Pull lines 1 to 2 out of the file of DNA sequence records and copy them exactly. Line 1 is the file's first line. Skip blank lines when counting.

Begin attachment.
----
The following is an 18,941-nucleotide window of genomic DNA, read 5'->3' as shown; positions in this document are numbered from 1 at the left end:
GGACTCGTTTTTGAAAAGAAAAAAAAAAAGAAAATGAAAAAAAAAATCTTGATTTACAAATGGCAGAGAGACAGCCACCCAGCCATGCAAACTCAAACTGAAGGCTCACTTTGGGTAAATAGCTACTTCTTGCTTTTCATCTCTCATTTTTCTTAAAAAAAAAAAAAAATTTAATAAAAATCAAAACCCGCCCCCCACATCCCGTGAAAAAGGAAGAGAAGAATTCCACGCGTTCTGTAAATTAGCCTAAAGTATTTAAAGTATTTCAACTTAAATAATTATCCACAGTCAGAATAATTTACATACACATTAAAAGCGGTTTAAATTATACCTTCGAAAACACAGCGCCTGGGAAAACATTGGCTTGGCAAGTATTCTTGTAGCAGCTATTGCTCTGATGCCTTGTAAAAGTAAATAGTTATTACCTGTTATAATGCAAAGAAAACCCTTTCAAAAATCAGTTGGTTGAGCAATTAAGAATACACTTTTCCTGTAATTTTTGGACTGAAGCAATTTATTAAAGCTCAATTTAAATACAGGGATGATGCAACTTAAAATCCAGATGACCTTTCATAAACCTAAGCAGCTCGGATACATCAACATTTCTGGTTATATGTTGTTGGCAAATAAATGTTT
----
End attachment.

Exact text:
The following is an 18,941-nucleotide window of genomic DNA, read 5'->3' as shown; positions in this document are numbered from 1 at the left end:
GGACTCGTTTTTGAAAAGAAAAAAAAAAAGAAAATGAAAAAAAAAATCTTGATTTACAAATGGCAGAGAGACAGCCACCCAGCCATGCAAACTCAAACTGAAGGCTCACTTTGGGTAAATAGCTACTTCTTGCTTTTCATCTCTCATTTTTCTTAAAAAAAAAAAAAAATTTAATAAAAATCAAAACCCGCCCCCCACATCCCGTGAAAAAGGAAGAGAAGAATTCCACGCGTTCTGTAAATTAGCCTAAAGTATTTAAAGTATTTCAACTTAAATAATTATCCACAGTCAGAATAATTTACATACACATTAAAAGCGGTTTAAATTATACCTTCGAAAACACAGCGCCTGGGAAAACATTGGCTTGGCAAGTATTCTTGTAGCAGCTATTGCTCTGATGCCTTGTAAAAGTAAATAGTTATTACCTGTTATAATGCAAAGAAAACCCTTTCAAAAATCAGTTGGTTGAGCAATTAAGAATACACTTTTCCTGTAATTTTTGGACTGAAGCAATTTATTAAAGCTCAATTTAAATACAGGGATGATGCAACTTAAAATCCAGATGACCTTTCATAAACCTAAGCAGCTCGGATACATCAACATTTCTGGTTATATGTTGTTGGCAAATAAATGTTT